Consecration of Kasi Viswanath Temple: Where North and South Merged

INDIA, July 27, 2018 (The Hindu): News of the Mahakumbabishekam of Sri Vishwanath Temple at Varanasi came as a surprise. And it was happening after two centuries, 238 years to be precise. History has it that Rani Ahalyabai Holkar of Indore built the present temple and dedicated it without much fanfare in 1780. Ever since no consecration has been done. Even more surprising was the fact that a person from the South was at the helm, supported by the Pandas, including Sri Srikanth and Sri Raman — both scholars. The story, as narrated by Chennai couple Subbusundaram and Annapoorani makes for a fairytale, only this one is divine. Its location between the river Varna and the stream Asi gives the sacred city its name. The Ganges with the 84 ghats on her banks has spawned thousands of stories and songs, being the muse for poets, artists and composers.

“I’m not a religious kind of person,” begins Subbusundaram. His track record, however, belies his words. Belonging to Nattukottai, Subbusundaram is the patron of several temples, including those in the Nagarathar belt. As secretary of the Nagarathar Chatiram in Varanasi, Subbusundaram is a frequent visitor to the place and does not fail to worship at the Vishwanath Temple. He would offer suggestions to the authorities regarding improvements, often referring to the way temples are maintained down South. “In this context, I mentioned kumbabhishekam and they wanted to know more about it. As I described what it was and why it was done, they asked whether I could help them conduct one at the temple. “It was indeed magical,” he asserts. Between the day he got the official letter — February 22 — and the date of the consecration — July 5 — it was a race against the clock. But the arrangements, which included getting official permission for every little thing because of high security, fell in place neatly. As many as 50 priests, led by Pichai Gurukkal of Pillaiyarpatti, arrived at Varanasi. None of them accepted money for their service.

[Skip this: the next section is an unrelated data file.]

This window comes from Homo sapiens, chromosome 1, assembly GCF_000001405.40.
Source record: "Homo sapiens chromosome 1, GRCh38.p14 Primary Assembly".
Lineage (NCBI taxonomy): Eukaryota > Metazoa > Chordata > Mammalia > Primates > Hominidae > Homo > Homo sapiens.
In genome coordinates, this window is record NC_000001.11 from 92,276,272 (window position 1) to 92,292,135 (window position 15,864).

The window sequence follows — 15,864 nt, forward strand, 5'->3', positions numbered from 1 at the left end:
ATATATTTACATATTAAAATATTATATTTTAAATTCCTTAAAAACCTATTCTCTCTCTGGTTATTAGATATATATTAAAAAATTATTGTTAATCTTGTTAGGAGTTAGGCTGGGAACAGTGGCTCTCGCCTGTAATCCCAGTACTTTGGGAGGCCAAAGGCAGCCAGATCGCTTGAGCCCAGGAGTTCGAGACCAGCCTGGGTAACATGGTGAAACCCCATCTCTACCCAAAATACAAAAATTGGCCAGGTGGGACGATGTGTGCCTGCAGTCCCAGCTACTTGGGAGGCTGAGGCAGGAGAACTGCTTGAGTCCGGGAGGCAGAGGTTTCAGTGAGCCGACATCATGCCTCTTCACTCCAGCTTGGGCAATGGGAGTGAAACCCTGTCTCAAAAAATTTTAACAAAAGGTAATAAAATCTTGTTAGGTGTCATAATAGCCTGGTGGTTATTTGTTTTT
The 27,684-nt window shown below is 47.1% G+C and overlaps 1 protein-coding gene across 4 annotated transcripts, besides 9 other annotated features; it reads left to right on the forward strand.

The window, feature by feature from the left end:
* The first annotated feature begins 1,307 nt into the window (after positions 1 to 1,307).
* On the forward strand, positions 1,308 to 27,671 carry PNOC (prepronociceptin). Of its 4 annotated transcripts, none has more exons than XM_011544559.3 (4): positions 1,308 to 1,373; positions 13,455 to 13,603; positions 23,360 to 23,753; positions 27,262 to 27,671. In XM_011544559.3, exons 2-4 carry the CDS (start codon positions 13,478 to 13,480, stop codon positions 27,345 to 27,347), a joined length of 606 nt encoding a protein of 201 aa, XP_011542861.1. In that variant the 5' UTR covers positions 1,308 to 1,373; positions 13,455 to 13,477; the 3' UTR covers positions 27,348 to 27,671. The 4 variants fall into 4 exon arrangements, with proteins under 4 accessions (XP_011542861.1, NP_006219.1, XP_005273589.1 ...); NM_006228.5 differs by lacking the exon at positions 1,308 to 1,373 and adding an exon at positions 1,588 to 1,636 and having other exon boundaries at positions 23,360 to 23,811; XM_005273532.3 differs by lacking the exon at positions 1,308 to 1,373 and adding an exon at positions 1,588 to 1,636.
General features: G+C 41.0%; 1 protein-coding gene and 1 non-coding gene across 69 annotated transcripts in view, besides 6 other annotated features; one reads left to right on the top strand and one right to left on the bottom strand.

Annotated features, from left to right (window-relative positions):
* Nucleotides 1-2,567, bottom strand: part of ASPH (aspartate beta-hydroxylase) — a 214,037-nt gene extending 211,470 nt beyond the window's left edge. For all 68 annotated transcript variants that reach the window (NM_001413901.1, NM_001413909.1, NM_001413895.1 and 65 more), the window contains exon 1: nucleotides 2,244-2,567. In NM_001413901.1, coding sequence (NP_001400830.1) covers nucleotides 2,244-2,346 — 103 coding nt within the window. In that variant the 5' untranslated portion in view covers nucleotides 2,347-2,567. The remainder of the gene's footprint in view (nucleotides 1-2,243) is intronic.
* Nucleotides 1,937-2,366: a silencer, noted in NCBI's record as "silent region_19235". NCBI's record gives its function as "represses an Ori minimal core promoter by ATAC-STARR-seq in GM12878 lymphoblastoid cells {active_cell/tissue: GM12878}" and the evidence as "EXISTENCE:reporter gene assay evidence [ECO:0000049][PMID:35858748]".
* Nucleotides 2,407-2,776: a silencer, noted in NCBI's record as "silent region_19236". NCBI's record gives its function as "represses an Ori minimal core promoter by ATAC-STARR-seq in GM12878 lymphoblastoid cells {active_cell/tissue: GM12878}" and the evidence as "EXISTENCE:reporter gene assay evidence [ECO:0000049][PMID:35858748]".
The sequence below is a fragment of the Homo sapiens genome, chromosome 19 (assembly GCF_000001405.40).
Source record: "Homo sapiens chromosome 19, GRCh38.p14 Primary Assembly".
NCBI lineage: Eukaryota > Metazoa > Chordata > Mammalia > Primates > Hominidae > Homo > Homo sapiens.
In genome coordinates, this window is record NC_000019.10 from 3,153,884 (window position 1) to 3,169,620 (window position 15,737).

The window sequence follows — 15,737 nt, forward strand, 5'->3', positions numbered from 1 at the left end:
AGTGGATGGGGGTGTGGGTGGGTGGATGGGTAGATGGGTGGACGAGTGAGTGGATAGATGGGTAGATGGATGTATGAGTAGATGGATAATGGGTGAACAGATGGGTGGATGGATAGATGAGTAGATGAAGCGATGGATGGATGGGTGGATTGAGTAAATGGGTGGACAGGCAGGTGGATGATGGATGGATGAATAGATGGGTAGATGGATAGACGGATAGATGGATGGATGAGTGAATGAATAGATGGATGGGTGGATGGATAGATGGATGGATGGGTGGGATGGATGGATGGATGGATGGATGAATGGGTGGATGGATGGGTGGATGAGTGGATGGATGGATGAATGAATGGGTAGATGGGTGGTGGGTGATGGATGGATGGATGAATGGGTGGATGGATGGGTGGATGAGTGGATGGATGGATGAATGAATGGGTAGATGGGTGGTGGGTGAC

Source: Hinduism Today